£2,500 for the Cost for a Schedule of Dilapidations without Any Dilapidations

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    £2,500 for the Cost for a Schedule of Dilapidations without Any Dilapidations

    Hi

    I have a three year lease on a small 300 ft2 room in an office block which is coming to an end in a fortnight's time. In the lease it says that I have to redecorate and re-carpet in the last three months.

    The block is managed by a major property company and I have been chasing them up for the last two months as to what colour they want me to paint the walls as the lease conditions requires that I first obtain their consent on this, and whether they actually wanted me to landfill the perfectly good carpet or if we could agree a wear and tear amount.

    They finally sent a surveyor around last week who said that he would get back to me in a couple of days - he didn't so I had to chase again. On Friday evening - he sent me a draft Schedule of Dilapidations and finally confirmed that I should just match up the carpet and wall colour as best I can as they don't have the specifications.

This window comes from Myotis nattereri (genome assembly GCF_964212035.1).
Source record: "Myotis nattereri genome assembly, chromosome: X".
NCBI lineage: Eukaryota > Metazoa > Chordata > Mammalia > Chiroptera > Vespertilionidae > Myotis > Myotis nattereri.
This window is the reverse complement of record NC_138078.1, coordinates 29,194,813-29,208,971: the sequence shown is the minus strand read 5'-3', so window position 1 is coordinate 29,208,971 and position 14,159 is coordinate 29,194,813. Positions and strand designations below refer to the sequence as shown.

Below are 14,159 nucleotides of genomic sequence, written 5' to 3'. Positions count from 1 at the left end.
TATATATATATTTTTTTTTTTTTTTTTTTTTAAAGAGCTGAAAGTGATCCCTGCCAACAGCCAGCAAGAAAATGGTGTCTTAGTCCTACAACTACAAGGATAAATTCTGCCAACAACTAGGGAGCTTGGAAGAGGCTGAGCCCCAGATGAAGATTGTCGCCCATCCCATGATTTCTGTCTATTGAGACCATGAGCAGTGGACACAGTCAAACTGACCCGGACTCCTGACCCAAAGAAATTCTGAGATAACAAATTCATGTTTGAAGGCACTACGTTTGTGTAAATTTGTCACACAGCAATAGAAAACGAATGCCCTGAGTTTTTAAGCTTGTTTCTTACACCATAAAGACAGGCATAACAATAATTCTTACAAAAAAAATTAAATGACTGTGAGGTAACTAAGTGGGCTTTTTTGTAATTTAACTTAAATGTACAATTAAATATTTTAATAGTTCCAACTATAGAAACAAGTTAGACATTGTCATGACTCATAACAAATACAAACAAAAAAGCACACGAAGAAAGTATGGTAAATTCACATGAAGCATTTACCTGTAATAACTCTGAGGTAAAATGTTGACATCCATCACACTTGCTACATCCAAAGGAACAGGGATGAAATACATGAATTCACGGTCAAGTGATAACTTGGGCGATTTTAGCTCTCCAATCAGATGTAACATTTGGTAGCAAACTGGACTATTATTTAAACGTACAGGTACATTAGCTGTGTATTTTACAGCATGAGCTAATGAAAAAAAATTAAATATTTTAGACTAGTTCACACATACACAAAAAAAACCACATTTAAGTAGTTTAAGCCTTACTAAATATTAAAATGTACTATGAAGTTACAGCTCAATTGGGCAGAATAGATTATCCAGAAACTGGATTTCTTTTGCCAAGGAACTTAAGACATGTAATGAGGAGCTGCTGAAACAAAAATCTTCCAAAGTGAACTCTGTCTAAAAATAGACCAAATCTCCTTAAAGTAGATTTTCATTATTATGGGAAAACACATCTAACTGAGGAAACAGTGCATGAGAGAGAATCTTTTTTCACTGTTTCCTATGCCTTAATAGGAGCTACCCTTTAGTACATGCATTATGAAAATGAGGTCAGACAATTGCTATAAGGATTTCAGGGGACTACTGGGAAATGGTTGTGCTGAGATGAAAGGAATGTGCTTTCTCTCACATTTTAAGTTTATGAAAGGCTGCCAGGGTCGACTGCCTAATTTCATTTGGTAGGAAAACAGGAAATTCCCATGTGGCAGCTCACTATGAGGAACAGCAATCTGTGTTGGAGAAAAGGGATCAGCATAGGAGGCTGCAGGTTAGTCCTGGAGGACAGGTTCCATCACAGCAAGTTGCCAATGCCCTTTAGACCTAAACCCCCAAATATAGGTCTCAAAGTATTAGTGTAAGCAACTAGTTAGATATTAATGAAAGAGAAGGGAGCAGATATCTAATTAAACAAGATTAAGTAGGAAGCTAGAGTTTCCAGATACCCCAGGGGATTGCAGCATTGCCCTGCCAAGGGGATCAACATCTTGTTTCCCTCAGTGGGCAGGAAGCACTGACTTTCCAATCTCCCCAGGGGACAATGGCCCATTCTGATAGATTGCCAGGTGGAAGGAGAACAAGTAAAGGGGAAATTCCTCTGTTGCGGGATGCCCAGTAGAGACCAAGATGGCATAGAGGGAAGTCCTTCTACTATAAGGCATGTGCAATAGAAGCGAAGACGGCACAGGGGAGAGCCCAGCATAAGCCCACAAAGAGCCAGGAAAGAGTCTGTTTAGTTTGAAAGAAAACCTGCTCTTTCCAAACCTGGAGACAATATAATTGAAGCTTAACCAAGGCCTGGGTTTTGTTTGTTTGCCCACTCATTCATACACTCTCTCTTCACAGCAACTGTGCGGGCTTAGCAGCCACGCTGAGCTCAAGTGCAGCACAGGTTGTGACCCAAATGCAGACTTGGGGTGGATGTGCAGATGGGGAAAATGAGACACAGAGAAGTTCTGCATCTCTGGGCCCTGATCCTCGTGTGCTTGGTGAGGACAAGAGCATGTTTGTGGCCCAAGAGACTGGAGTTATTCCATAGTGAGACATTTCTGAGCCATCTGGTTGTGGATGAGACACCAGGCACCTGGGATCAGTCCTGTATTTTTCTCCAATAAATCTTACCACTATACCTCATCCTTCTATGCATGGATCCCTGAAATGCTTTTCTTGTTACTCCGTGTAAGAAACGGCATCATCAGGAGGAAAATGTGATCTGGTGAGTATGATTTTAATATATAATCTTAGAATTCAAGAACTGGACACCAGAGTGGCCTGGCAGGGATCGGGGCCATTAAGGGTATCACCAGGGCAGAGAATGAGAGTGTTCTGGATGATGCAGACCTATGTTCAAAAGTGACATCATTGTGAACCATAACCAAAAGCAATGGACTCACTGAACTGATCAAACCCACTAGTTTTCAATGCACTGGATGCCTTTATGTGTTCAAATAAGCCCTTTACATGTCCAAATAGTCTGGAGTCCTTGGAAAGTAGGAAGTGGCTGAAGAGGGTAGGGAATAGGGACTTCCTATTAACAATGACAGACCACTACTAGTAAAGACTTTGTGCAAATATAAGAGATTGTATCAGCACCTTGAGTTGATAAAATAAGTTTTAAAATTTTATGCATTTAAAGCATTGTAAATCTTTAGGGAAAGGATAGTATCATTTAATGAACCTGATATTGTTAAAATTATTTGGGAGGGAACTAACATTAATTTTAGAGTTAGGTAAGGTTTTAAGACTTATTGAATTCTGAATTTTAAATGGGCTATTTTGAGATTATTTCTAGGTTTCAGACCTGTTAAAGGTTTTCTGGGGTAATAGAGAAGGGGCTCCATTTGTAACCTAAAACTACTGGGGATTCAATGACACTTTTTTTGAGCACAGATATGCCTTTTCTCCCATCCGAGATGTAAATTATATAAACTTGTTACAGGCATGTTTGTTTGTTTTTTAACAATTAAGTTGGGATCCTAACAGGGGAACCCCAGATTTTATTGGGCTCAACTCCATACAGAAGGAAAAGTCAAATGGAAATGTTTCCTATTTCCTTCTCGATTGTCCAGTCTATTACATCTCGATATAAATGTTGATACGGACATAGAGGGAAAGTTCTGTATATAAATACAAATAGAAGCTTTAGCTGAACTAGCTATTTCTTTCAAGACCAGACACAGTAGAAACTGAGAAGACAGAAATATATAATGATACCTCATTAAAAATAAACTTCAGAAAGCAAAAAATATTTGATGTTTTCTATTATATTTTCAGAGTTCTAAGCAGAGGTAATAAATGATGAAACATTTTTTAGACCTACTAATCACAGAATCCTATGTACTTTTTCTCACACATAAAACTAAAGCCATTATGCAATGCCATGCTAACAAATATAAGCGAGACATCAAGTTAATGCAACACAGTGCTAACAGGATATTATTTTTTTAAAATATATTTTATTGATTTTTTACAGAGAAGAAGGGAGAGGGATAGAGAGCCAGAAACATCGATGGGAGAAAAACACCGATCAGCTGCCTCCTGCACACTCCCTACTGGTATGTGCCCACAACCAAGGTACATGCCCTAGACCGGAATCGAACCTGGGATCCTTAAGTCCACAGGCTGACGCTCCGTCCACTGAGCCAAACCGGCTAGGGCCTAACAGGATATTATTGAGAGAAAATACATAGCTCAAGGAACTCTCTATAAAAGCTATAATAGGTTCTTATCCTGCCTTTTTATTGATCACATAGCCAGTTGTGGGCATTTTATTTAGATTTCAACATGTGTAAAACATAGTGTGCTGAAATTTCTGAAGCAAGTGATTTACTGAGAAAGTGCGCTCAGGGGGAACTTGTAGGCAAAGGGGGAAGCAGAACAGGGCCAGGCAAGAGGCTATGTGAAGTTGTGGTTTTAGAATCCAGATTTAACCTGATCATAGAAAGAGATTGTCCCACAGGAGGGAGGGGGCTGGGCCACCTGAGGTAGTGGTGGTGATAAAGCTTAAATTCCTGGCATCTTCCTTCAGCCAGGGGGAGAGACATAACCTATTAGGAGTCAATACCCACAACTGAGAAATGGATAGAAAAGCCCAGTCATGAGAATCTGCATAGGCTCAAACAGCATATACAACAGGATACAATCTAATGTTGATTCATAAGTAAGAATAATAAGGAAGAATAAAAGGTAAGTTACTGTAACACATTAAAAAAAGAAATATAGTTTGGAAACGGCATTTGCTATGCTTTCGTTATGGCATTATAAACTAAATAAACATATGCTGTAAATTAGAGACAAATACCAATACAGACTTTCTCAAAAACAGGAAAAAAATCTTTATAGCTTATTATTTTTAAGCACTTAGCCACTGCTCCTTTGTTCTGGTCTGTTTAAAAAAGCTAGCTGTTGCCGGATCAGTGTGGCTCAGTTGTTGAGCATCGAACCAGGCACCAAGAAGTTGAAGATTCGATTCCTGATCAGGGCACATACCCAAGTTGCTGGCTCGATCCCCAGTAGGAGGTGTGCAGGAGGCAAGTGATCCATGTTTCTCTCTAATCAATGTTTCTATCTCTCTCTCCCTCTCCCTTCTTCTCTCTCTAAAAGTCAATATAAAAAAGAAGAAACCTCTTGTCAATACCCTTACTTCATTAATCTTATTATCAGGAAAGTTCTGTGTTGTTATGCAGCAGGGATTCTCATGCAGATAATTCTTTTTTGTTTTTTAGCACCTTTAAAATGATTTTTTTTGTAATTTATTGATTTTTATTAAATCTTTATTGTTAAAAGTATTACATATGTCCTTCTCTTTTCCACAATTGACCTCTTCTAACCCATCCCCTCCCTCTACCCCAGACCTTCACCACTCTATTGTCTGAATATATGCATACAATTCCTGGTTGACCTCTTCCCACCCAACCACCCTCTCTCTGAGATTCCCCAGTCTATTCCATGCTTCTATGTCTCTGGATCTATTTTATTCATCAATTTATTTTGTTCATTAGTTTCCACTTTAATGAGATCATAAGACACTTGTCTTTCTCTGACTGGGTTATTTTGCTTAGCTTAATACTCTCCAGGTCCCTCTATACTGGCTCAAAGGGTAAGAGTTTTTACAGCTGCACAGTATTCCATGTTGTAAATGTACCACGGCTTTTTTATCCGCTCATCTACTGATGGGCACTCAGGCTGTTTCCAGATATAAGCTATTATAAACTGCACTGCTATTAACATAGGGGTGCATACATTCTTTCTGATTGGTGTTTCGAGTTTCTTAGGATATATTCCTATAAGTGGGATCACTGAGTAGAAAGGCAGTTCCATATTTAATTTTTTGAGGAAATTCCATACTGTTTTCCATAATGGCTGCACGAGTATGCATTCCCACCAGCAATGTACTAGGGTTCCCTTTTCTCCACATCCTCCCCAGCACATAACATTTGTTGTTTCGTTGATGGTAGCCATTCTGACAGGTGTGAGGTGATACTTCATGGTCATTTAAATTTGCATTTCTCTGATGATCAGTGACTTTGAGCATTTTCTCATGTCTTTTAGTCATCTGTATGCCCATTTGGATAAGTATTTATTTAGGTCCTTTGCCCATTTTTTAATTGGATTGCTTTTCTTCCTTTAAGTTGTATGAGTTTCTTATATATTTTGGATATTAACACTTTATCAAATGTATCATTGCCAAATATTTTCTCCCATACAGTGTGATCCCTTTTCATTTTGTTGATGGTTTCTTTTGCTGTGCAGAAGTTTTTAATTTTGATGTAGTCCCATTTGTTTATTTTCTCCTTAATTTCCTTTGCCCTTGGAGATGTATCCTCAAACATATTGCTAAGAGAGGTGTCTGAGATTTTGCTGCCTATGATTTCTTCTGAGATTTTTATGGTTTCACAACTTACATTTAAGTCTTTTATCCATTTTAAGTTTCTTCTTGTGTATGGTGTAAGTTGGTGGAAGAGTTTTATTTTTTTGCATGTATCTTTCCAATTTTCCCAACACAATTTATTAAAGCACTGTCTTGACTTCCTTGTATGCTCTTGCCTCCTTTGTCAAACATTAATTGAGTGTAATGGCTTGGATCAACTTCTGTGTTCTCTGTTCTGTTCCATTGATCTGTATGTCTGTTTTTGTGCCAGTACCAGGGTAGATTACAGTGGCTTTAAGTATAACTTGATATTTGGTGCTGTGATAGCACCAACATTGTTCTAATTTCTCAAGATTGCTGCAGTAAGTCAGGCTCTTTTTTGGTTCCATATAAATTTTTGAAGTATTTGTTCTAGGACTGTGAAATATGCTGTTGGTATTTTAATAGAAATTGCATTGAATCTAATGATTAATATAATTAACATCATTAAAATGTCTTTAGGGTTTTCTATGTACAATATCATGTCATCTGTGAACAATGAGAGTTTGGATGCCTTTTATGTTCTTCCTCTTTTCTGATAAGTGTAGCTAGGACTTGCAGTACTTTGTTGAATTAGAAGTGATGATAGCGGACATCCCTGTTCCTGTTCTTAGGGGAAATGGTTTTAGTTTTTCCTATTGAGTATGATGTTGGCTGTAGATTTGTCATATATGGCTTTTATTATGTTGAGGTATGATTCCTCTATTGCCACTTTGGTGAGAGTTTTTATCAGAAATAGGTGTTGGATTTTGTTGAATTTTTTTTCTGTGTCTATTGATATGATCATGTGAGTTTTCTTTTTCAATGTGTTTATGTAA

In this draft there is basically little except for the redecorations and re-carpeting which they know that I intend to do. But he did spot three blown light bulbs, an end cap missing off the electrical trunking and some dust needing cleaning. He also claims to have spotted some damaged ceiling tiles (I never noticed but will look at them when I am next in the office although clearly we've never touched the suspended ceiling). He has put in silly amounts to correct these extra items (totaling to about £1,200 ex VAT!!) but I will sort these out for a tenner in under an hour.

    My worry is that in his Schedule of Dilapidations he has penciled in £1200 for his fees for preparing this Schedule (the Surveyor is part of this major property Group) and £850 in legal fees to serve it.

    At first blush it looks that I am on the hook for whatever they feel like charging me. The Lease says that

    15 The Tenant shall pay the costs and expenses of the Landlord including any solicitors’ or other professionals’ costs and expenses (incurred both during and after the end of the term) in connection with or in contemplation of any of the following: